Rains: Your Brand Identity
One of the things I’ve been revisiting in my coaching business is the concept of brand identity. After creating a brand identity for 12 years from scratch I decided to join a franchise, CARSTAR. While there were many gains in joining a national network, the hardest thing for me by far was giving up the brand identity that I had cultivated for so long. In part, this is because our brand is a direct reflection of a founder's identity—their vision, their values, their culture. In a way, giving up that brand identity felt like giving up a little piece of myself since brands and founders are so closely related.
What goes into a brand identity? Tim Urmston, founder of SEEK Company, has been a great teacher for me on branding. He says there are four main elements that we want to pay attention to as we build out our brand:
- Brand promise
- Points of differentiation
- Our value proposition
Let’s start with the brand promise. The brand promise is essentially what you are prepared to guarantee. A lifetime guarantee on our workmanship used to be a differentiator. That is no longer true. Thankfully for the consumer that is expected as a starting point. What unique guarantee are you ready to stand behind? Maybe it’s a promise that you will always work in the vehicle owner’s best interest even when the insurance company might ask you to cut corners. Maybe it’s the promise that we only use OE parts. Maybe it’s a promise of speed. For a while, we experimented with a guarantee on self-pays that if we didn’t get the vehicle done in a specified time period we paid for the rental. That’s much harder nowadays with all the supply issues. But what promise are you willing to make and keep for your customers? What price are you willing to pay if that promise is not kept? Promises made and kept are powerful things.
Next are points of differentiation. A lot of shops are in a race to the bottom because they no longer can conceive of what makes them special or unique. They are just trying to keep up with their competitors. Looking back I now realize that I was constantly comparing myself to my bigger competitors and trying to imitate them or keep up with them. Now I see that being small, local and family-owned was a real point of differentiation. Once I realized this I started playing up our uniqueness. Our tagline for a while was, “We’re big enough to compete but small enough to care.” In effect, we were saying, “We’re big enough to compete with our big box competitors yet small enough to care for our customers like family and as members of the community.”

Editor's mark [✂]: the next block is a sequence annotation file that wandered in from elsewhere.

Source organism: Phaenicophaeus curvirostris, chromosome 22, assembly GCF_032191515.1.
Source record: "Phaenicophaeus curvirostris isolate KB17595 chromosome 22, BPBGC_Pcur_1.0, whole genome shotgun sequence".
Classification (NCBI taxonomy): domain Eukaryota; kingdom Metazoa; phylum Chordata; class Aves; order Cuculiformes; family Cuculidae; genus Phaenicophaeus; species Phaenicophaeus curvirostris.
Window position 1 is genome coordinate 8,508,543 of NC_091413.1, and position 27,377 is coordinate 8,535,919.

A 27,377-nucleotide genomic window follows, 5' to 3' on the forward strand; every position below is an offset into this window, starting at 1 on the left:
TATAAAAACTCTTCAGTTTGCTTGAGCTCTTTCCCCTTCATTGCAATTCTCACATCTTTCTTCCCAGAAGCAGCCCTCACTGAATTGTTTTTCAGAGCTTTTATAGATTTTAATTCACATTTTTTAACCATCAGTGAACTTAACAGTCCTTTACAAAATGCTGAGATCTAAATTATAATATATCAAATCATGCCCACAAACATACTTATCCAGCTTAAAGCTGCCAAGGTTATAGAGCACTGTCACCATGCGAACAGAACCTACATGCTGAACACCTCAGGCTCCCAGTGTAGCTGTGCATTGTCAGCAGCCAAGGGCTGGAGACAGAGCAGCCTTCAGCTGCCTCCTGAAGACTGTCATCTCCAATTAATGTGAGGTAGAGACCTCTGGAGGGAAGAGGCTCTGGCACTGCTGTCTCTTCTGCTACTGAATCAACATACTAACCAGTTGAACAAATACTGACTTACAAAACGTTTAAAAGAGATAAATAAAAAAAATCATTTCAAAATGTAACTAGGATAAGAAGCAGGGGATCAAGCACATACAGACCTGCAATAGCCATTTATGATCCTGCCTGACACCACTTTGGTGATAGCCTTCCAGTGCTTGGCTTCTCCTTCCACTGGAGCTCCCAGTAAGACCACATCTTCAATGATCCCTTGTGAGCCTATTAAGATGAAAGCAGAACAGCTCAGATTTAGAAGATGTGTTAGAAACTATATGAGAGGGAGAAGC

That brings us to our value proposition: “We’re going to ____.” This sounds very much like the brand promise and should certainly tie to it. However, this is more focused on what value the customer will get by working with you vs. one of your competitors. “We’re going to only use OE parts so that you can rest assured your car was returned to its original integrity.” “We’re going to call you twice a week with updates so that you’re not left wondering if we’re making progress on your vehicle.” It’s the “so that'' portion that is the value add for the customer. It’s being specific about how they, the customer, will benefit.
Lastly, we need to touch briefly on archetypes. If you want to dig deeper here you can look up the Pierson Model. Essentially, all brands have an archetype whether they know it or not. Budweiser’s archetype is “royalty.” They are the “King of Beers” and even their funny commercials will often have a royal theme with a king, queen and a castle at the forefront. Even their use of Clydesdales reinforces this as Clydesdales are the largest and most regal of horses. Another example, Jeep. Jeep’s archetype is “the explorer.” Before we joined CARSTAR our archetype was “the caregiver.” Our logo was a large wing as if to say we’re covering you with care. This fit us well at the time since I had a background in ministry and pastoral care and my sister left a career in nursing to join the family business. I encourage you to think through which archetype fits you—there are many—and then to be overt in using that archetype in all your branding and marketing efforts.
By thinking through each of these four areas of your brand identity you will start to grasp who you are as an organization. Once you understand your identity that determines how you position yourself in this very competitive market. Ultimately your brand touches on your vision, values, marketing and even culture. It’s a very foundational piece that done right will inform a lot of decisions later.